For Theresa Edgerton, Union’s College’s Career Center Coordinator, a career fair is about surveying options. “Sometimes you find something that sounds more interesting than what you first thought once you take a closer look,” said Edgerton, who put together today’s campus wide career fair. “God works in so many ways—career fairs can be a way He shows you options.”
Union Career Fair 2012
The Union College Career and Graduate School Fair will feature 18 organizations and seven graduate schools and convene Wednesday, October 24, from 2-4 p.m. in Woods Auditorium.
The event, hosted by the Career Center, will feature representatives from the Lincoln area and across the United States, including Loma Linda University, the University of Nebraska Medical Center (UNMC) Biomedical Training Program, Adventist Health, the National Parks Service, the U.S. Citizenship and Immigration Services and many more.
“Planning a large-scale event like this is a fun challenge,” said Edgerton. “It is great to develop relationships with the representatives who visit us. I enjoy having community members on our campus to see how great Union and its students are. I believe these events are a positive way for Union’s name to be spread across the country as a place where organizations can find quality people to do great work.”
All students are invited to attend the fair, which can lead to a career path or even a job. “Students should come to look for internships, full time jobs, part time jobs, summer employment and to get experience talking with professional adults in a professional setting, rather than only with parents, professors or friends,” said Edgerton. “It’s good preparation to start thinking about what students will do after they graduate and it’s helpful to get an idea of what types of opportunities exist in different fields.”
While some occupations do require specific undergraduate degrees, students should not be afraid to branch out and explore career options in other areas. “Any major prepares most students for most jobs,” claimed Donald Asher, writer and speaker on higher education, in an article featured on MSN in 2008. “[Recruiters] are interested in a certain type of eager, presentable young person, and not too worried about specialized knowledge. An articulate art major with clear goals is preferred over the business major without a clue.”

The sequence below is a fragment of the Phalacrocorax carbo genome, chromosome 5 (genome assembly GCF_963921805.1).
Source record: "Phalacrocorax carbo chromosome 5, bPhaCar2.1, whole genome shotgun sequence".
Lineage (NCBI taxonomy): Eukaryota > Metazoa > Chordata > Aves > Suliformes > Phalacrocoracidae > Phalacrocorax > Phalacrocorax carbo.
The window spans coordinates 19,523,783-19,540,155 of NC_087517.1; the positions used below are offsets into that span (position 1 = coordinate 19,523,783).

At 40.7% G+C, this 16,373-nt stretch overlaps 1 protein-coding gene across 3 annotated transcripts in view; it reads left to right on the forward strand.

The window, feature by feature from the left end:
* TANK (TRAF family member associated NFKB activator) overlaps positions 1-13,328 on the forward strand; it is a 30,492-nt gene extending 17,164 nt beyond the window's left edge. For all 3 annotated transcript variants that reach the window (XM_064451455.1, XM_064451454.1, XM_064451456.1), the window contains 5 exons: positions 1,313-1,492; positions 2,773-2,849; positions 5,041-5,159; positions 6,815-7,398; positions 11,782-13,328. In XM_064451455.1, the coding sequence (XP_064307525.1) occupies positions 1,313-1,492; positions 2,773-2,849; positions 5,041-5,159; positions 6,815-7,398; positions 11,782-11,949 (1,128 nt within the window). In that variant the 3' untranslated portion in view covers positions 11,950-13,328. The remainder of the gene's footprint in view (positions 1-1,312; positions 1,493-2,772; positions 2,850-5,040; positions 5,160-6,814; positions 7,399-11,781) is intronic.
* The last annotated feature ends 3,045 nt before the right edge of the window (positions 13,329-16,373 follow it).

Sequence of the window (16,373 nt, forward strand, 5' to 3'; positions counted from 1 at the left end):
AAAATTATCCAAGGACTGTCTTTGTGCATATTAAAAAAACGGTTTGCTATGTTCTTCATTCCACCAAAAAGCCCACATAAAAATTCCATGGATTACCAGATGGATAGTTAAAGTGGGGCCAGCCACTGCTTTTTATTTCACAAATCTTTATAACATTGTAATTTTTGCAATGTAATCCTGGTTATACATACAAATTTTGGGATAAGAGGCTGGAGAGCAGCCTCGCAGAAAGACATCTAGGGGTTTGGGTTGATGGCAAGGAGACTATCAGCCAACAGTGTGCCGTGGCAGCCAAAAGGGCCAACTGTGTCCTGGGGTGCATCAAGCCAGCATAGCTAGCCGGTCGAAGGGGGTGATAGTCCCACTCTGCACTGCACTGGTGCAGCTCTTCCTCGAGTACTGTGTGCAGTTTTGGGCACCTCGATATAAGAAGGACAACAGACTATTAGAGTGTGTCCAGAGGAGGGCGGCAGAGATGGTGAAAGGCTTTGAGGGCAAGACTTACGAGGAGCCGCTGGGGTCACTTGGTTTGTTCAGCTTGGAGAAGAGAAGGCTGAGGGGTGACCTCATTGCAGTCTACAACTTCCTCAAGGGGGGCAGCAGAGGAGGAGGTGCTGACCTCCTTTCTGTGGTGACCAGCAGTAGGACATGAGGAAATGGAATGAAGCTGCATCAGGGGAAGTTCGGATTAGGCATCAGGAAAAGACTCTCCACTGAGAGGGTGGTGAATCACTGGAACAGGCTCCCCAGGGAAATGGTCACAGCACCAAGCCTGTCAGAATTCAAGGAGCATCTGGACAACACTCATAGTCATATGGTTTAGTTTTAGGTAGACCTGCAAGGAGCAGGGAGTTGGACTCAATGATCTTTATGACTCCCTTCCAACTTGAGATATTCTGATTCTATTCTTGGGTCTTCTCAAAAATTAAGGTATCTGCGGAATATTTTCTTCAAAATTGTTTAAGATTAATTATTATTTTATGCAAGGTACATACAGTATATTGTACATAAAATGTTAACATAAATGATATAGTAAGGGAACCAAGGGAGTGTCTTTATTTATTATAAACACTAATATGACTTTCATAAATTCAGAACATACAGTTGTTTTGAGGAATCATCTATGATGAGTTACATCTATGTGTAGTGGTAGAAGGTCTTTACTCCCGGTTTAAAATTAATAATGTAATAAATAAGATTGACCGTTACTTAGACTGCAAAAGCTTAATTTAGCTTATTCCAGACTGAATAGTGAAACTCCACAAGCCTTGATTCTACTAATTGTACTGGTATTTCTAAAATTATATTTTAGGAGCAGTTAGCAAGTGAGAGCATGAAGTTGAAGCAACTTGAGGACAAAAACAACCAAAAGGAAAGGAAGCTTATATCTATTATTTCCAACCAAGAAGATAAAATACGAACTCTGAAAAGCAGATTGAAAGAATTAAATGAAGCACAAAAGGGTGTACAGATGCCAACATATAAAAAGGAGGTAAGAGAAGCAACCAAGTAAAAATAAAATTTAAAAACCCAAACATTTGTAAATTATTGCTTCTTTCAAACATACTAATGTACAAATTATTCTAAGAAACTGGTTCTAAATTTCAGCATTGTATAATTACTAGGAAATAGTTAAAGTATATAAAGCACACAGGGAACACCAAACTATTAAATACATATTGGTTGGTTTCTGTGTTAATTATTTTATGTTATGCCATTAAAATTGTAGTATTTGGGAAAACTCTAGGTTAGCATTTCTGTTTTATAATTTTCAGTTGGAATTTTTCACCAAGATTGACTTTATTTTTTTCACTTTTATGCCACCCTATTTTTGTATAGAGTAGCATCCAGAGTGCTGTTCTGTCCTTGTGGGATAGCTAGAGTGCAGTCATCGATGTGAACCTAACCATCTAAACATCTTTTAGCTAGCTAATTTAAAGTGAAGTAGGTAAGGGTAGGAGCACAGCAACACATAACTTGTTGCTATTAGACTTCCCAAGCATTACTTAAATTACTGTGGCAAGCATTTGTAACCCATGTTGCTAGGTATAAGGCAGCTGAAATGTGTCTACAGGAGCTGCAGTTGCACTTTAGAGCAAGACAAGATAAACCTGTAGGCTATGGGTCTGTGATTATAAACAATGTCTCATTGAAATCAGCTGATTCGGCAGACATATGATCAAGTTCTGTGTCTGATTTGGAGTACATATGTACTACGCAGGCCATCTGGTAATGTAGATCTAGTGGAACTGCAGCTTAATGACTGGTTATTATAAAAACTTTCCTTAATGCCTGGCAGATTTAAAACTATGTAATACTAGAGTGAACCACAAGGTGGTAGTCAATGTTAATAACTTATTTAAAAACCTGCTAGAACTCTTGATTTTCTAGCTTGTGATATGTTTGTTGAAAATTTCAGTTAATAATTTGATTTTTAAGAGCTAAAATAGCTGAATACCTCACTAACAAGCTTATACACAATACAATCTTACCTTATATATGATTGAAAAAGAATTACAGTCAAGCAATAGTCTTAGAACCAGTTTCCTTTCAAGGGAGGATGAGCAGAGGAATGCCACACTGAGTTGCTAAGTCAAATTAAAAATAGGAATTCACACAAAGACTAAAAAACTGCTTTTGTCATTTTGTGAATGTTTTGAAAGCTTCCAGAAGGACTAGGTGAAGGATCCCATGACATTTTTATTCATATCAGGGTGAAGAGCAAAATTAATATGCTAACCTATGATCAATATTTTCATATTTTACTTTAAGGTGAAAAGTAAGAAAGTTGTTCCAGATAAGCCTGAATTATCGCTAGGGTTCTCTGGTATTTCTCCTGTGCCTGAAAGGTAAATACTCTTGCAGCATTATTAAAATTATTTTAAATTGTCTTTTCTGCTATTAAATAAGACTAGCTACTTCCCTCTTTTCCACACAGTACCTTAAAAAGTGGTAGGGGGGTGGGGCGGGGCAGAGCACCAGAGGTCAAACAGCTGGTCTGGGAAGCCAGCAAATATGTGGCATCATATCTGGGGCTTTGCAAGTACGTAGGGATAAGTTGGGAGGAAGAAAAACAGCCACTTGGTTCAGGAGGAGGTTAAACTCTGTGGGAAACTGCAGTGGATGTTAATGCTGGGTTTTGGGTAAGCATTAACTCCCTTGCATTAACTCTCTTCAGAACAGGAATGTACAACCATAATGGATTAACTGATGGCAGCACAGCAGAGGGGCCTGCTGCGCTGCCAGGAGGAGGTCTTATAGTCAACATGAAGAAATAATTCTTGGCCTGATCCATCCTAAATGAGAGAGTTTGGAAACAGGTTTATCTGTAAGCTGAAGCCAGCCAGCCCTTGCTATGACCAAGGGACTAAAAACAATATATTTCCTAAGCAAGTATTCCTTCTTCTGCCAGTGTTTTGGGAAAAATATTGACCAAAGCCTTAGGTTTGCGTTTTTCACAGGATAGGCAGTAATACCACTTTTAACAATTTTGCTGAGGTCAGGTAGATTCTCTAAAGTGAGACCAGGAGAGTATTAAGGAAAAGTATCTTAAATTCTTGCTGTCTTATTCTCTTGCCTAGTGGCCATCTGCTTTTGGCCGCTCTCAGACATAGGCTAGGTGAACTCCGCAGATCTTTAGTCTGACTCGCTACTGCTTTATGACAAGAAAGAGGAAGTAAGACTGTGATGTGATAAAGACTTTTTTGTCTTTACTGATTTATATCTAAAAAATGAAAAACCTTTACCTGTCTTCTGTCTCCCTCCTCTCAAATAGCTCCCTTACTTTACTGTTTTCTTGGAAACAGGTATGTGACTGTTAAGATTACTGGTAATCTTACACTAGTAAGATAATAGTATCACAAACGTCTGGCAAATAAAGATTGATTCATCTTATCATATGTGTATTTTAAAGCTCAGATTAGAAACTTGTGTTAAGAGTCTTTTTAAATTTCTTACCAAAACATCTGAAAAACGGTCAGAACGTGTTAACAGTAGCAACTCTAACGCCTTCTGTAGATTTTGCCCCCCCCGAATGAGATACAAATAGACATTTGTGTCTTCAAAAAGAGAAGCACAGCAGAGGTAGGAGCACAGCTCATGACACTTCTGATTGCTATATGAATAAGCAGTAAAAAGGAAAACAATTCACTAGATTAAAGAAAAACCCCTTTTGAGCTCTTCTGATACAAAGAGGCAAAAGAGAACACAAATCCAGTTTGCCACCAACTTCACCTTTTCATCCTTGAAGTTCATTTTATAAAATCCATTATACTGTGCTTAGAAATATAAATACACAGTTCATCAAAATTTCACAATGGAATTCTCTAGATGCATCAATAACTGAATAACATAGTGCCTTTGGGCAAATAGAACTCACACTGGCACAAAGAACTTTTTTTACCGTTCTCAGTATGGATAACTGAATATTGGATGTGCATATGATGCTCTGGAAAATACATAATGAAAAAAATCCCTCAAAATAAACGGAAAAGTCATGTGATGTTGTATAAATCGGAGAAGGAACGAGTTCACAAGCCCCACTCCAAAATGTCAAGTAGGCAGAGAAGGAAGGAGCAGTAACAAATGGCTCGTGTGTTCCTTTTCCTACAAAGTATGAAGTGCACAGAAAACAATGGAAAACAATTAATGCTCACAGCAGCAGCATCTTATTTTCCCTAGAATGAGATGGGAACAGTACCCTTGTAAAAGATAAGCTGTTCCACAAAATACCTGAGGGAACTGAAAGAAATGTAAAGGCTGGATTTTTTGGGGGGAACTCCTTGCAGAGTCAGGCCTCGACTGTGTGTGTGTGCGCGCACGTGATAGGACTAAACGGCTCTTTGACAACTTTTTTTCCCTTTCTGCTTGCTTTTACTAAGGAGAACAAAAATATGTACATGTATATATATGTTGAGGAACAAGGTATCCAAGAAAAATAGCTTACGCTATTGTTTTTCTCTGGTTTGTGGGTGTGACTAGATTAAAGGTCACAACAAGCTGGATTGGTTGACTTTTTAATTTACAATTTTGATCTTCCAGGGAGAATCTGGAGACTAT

More important than learning specific information in college is that students gain experience in presenting themselves to peers and employers. “There's a platitude among corporate recruiters: ‘Hire for attitude, train for skills,’” said Asher. “Internships are far more important than a specific major. It also helps to have the right internships while still in college. Internships are a critical component for translating a college education into employability.”
“If you really strip it down, people go to college to get a ‘better’ job,” said Edgerton. “Union delivers so much more than that, but at the end of the day when you graduate, you still have to ‘do’ something. The Career and Graduate School Fair is important for students to reinforce the idea that there is something for them after they graduate from college. Sometimes interactions made at events like this can come back later in your career as a network contact or simply an idea of something else you want to try. Plus, there is free popcorn…”
The Career Center outlines five tips for students to consider when approaching recruiters and potential employers at a career fair.
1. Learn who is coming ahead of time. Plan to meet with people who you are really interested in. Speak to as many representatives as possible and learn about new companies and what they can offer you.
2. Prepare a 45-second summary of your qualifications. Use a name badge with your name, major and year of graduation. Introduce yourself in a positive and confident manner. Smile, project enthusiasm and offer a firm handshake. Your summary should be on your background, achievements and career interests.
3. Dress the part. If you do plan to interview this year and want to make an impression while asking about specific professions or companies, dress professionally. If you don’t plan to interview this year but want career information, come as you are; business casual is acceptable. DON'T be shy about approaching company representatives. They are here to talk to YOU!
4. Take the right things with you. Take along a supply of resumes. Collect business cards and employer information.
5. Know what you are going to ask. Try to have one or two questions in mind for each employer. The questions should reflect the research you have done on the employer and your interest. Sample questions include:
- What courses or course of study do I need to better prepare for a position in your organization?
- Do you offer internships and if so, in what areas (or what types)?
- In the next four or five years, what do you foresee as being trends or changes in your field?
The Career Center has handouts available with a list of questions to use for your job search or career planning as you meet with potential employers.
The Career Center assists students with creating resumes and cover letters, career coaching and counseling, career tests and assessments, interview tips and conversations with professionals. For more information go to www.ucollege.edu/career-center.